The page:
Code Anaylsis #1 – Oh, Please Return

The first thing you do when you write a high level disassembler (in contrast with diStorm which is a flat stream disassembler) is starting to scan from the entry point of the binary. Assuming you have one, for instance in .COM files it will be the very first byte in the binary file. For MZ or PE it’s a bit complicated story, yet easily achievable.

So what is this scanning really?

  Well, as I have never taken a look in any high level disassembler’s source code, my answer is from scratch only. The way I did it, was to disassemble the entry point, following control flow (branches, such as: jmp/jcc/loop, etc) and recursively add the new functions’ addresses (upon encountering the call instruction) to some list. This list will be processed until it is exhausted. So there’s some algo that will firstly insert the entry point to that function and then it will pop the first address and start analyzing it. Everytime it stumbles a new function address, it will add it to that same list. And once it’s finished analyzing the current function (for example:) by hitting the ret instruction; it will halt the inner loop, pop the next address off the list (if one exists) and continue again. The disassembled instruction/info will be stored into your favorite collection, in my case, it was a dictionary (address->instruction’s info), which later you can walk easily and print it or do anything you wish with it.

The thing is, that some functions (generated by compilers for the sake of conversation) are not always terminated by the RET instruction. It might be an IRET, and then immediately you know it’s an ISR. But that’s a simple case. Some functions end with INT3. Even that is ok. When do things get uglier? When they end with a CALL to ExitProcess (for the Win32 minded), so then your stupid scanning algo can’t determine when the function ends, because now it also has to ‘know’ the IAT and determine whether the function was ExitProcess, ExitThread or whatever Exit API there exists. So before you even made your first move with analyzing a binary code, you have to make it smarter. And that’s a bammer. My goal was to try and decide where a function start (usually easy) and where a function ends. Parsing the PE and getting the IAT is no biggy, but now it means that if you wanted to write a generic x86 disassembler, you’re screwed. So you will have to write plugins or addon (whatever, you name it) to extend the disassembler capabilities for different systems…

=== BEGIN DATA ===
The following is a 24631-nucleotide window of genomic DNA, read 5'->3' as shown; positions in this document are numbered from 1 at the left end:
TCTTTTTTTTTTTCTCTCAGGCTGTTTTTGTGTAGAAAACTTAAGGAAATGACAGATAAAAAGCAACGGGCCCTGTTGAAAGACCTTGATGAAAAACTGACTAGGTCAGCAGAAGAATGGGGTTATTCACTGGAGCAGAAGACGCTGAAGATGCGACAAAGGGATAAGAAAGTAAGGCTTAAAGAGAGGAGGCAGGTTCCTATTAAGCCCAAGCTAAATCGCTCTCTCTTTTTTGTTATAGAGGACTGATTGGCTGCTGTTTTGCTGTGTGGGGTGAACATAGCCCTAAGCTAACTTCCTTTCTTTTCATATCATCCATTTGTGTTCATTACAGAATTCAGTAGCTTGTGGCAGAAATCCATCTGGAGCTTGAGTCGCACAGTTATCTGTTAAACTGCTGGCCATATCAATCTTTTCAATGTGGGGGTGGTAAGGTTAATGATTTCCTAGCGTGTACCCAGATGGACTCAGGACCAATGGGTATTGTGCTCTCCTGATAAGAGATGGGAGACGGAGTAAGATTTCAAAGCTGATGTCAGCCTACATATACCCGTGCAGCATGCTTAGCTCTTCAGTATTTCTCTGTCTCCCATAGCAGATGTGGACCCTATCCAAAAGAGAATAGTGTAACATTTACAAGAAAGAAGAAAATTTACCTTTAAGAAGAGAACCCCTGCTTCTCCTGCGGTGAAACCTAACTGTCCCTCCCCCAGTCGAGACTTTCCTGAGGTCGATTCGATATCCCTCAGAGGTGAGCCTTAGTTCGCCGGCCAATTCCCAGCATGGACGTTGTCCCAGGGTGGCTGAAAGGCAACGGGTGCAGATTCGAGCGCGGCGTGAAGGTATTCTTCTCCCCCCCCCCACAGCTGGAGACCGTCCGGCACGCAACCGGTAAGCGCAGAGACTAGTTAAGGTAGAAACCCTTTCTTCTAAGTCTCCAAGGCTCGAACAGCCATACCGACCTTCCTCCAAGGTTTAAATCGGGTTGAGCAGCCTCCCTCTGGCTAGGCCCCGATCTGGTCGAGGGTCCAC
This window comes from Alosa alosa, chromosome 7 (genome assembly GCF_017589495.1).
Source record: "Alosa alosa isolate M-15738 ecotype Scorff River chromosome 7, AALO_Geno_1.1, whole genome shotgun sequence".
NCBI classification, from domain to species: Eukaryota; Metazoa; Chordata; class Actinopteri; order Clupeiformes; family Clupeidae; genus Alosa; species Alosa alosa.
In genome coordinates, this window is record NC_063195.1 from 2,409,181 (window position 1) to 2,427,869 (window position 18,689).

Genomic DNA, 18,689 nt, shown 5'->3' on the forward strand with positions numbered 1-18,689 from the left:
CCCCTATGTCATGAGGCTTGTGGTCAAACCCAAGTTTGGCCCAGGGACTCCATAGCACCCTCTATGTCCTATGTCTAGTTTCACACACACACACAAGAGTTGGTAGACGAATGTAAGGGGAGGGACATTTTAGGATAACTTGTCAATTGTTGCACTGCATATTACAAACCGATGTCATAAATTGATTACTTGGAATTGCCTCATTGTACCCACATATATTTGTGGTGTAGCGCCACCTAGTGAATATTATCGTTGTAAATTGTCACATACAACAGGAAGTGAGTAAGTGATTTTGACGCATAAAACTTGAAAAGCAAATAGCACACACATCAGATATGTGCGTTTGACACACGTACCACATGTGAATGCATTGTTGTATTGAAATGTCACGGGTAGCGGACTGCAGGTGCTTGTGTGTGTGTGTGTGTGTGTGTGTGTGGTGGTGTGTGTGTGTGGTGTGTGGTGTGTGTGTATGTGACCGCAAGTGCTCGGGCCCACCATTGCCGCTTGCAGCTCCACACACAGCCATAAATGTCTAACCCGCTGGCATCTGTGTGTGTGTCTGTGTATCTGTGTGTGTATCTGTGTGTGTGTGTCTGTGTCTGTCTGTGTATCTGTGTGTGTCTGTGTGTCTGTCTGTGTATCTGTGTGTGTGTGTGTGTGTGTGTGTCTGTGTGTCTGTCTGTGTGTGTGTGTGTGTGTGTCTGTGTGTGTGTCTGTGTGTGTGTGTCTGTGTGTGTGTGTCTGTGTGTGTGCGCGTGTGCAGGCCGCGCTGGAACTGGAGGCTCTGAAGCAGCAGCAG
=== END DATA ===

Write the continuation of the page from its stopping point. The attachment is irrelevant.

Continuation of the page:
But even that’s ok, because the job is the same, although the project is now much bigger. And again, it all depends how accurate you wish to be. In my opinion, I try to be 99% accurate. With heuristics you cannot ask for 100%? Right? :P

So tell me, you smart aleck compiler-engineers out there, why the heck you write the generated function code in a way that it NEVER ends?

You all know the noreturn keyword or compiler extension, which states that the function doesn’t return. Yes, that’s good for functions that the (invisible) system takes control from that point, like ExitProcess, etc. I really never unerstood the reason that a programmer would like to state such a behaviour for a function. So what? Now your generated code will be optimized? To omit the RET instruction? Wow, you rock! NOT.

To be honest, talking about ExitProcess is not the case, and to be more accurate I was talking about the Linux code:

00000da6 (03) 8b40 14                  MOV EAX, [EAX+0x14] 
00000da9 (05) a3 ec7347c0              MOV [0xc04773ec], EAX 
00000dae (01) c3                       RET 
00000daf (05) 68 dcb834c0              PUSH 0xc034b8dc 
00000db4 (05) e8 8b09d1ff              CALL 0xffffffffffd11744 
00000db9 (05) 68 c5a034c0              PUSH 0xc034a0c5 
00000dbe (05) e8 8109d1ff              CALL 0xffffffffffd11744 
00000dc3 (03) 0068 00                  ADD [EAX+0x0], CH 
00000dc6 (05) 0d 39c06888              OR EAX, 0x8868c039

This is some disassembled code that I got from a good friend, Saul Tamari, while he was researching some stuff in the Linux kernel. He noticed that panic() function never returns, but this time, for real. So the problem now is that while flatly disassembling the stream you got, you go out of synchronization and start to disassemble real code in the wrong offset. You can see in the above snippet the second call, which a zero byte follows. That single byte is the end-of-function marker. How nice huh? The next instruction PUSH (68 00 …) is now out of synch, and actually is considered as a new different function.

So now tell me, how should you find this kind of noreturn function when you want to solve this puzzle only in static analysis?? It is defiantly not an easy question. We (Saul and I) had some ideas, but nothing 100% reliable. Performance was an issue also which made things harder. And there are some crazy ideas, which I will cover next time.

Meanwhile, if you got any ideas, you’re more than welcome to write them here.

One Response to “Code Anaylsis #1 – Oh, Please Return”

  1. Kasperle says:

    On that note, I found this paper to be fairly interesting:

    It’s called “Static Disassembly of Obfuscated Binaries” and what they do should also be helpful for correctly dealing with non-returning functions.

Leave a Reply